If you're a faithful listener to the prayers on our blog, you may notice that the recordings sound a bit different. This is because the monks now pray in the basilica proper (not the crypt anymore), and that's because there are just too many monks and guests to pray in the crypt -- certainly a good "problem" to have!
Finally, Fr. Cassian will be in Charlotte, NC next week for a special event and several Masses, including a Solemn High Mass on Friday, July 26th at St. Ann's Catholic Church, in honor of their patronal feast. For more information, click here.
The Proper Balance Between God and Mammon by Fr. Cassian Folsom, O.S.B.
Monastery of San Benedetto, Norcia, Italy
First: a total separation between God and mammon: God has nothing to do with money. One sees this attitude in some extreme forms of asceticism, in both Christian and non-Christian circles.
The second possible relationship: a total identification between God and mammon: money becomes our god. This form of idolatry is fairly widespread.
The third possibility: a relationship in which mammon dominates: God is considered, but it’s clear that money dominates. Perhaps this attitude is the most common compared to the other possibilities. God is recognized as a reality which should be honored – at least with one’s lips! – but is more of a peripheral reality compared to the “really important things”; one only invokes God when man needs him and after the crisis has passed, one returns again to mammon.
Finally, the fourth possibility is that in which the Lord has dominion: money maintains its right place, as an instrument, but not as an end, and every human activity – including obtaining mammon – has as its purpose to give glory to God. This last relationship between God and mammon represents the ideal Christian.
These distinctions can help us to better interpret today’s Gospel passage. In the parable of the dishonest steward, the master praises him because he has acted shrewdly. Then there’s this editorial comment: the sons of this world are wiser in their own generation than the sons of light (Lk 16:8). Shrewdness gets praised: the capacity to understand and to act, in assessing people and situations. However, when taken too far, this ability is a bad thing. It implies astuteness and cunningness, and in the case of the dishonest steward, his shrewdness is quite sly. However, in the positive sense, the Lord has given us the gift of intelligence, and we call the man “wise” if he knows how to properly assess people and situations. We must use these gifts of God – intelligence, energy, dedication, fantasy – in the same way in which we should use mammon – for the glory of God.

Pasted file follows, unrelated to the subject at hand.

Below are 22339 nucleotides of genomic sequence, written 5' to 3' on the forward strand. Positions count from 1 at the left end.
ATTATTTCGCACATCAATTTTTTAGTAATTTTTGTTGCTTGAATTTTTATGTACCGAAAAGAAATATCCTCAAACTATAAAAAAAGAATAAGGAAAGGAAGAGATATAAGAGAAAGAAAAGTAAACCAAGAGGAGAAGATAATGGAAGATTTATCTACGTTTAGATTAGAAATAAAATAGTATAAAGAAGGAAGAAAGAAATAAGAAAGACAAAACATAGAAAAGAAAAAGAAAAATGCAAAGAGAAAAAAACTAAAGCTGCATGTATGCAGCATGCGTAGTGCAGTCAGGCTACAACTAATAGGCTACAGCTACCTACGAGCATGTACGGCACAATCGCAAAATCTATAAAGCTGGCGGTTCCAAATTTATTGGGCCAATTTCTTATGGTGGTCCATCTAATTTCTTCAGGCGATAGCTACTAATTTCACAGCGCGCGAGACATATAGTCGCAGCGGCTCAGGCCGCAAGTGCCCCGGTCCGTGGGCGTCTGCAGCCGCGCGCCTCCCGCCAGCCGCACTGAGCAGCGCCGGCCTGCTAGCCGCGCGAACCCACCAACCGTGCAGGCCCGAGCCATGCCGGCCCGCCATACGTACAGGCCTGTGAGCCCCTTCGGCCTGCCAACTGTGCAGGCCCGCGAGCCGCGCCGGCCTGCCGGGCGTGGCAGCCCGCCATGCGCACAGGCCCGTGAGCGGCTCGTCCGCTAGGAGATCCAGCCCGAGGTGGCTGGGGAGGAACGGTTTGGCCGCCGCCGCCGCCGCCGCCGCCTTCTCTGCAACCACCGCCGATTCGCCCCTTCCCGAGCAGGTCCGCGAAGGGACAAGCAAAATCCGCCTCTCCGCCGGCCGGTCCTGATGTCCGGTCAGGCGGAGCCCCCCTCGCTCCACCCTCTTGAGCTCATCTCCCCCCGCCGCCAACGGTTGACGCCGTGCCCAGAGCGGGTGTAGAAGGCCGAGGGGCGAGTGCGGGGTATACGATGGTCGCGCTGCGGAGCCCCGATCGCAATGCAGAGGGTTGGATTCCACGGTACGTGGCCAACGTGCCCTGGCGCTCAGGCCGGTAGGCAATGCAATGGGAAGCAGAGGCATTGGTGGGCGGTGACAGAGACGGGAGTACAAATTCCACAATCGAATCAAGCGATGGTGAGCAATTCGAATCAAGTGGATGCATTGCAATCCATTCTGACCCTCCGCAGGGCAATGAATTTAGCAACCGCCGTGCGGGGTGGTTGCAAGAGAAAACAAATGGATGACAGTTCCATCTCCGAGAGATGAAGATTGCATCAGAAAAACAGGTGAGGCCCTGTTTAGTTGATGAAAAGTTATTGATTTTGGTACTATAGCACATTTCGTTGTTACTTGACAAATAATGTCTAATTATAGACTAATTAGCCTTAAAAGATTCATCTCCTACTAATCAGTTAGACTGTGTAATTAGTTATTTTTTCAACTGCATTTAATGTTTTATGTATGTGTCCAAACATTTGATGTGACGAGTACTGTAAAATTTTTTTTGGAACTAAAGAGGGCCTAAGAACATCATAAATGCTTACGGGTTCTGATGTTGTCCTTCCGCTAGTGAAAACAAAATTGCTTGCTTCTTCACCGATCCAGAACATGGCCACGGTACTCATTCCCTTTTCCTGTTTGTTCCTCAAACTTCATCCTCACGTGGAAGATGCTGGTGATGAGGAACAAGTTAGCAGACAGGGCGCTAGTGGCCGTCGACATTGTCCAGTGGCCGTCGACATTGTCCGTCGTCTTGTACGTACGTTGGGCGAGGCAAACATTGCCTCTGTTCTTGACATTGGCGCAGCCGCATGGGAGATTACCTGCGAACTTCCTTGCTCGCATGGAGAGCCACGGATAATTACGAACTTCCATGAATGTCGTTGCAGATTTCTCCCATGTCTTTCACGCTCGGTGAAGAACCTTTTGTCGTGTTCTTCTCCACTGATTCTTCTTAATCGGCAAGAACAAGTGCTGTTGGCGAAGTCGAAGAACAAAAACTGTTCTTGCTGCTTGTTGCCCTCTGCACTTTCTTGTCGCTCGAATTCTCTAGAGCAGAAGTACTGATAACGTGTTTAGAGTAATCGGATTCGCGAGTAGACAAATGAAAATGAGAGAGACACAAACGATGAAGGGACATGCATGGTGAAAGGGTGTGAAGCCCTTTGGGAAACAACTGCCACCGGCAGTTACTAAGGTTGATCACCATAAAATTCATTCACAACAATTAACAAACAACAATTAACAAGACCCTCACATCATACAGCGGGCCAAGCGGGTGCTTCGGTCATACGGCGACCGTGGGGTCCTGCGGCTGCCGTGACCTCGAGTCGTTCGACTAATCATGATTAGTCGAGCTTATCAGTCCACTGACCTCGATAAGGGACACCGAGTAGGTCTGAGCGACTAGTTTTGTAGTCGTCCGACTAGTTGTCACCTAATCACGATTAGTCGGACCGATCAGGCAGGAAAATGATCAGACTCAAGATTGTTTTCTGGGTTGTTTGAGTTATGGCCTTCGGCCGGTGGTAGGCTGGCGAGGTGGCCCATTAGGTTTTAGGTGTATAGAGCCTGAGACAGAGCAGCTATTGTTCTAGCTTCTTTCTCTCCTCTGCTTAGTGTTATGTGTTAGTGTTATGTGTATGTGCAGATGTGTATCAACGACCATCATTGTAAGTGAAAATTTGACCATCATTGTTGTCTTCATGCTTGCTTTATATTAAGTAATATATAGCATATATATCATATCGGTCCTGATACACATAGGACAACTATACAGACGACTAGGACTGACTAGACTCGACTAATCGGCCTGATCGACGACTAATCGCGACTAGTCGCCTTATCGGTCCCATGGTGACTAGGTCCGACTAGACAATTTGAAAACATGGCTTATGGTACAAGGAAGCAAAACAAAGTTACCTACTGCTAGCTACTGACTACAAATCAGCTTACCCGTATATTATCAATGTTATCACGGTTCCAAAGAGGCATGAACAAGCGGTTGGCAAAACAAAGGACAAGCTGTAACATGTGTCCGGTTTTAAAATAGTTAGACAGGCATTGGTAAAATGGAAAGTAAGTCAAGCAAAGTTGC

In the Gospel passage, the text that follows is a bit difficult to understand: And I tell you, make friends for yourselves by means of unrighteousness mammon, so that when it fails they may receive you into the eternal habitations (Lk 16:9). This phrase is to be understood in an ironic sense – perhaps a paraphrase would help to clear things up: “Go ahead, get friends by means of unrighteous wealth: wealth will inevitably fail, and these friends of yours - will they welcome you into the eternal dwellings?” The answer is obvious: No. Wealth does not lead to eternal habitations. As the Psalm says: Truly no man can ransom himself, or give to God the price of his life, for the ransom of his life is costly, and can never suffice, that he should continue to live on forever, and never see the Pit (Ps 49:7-9).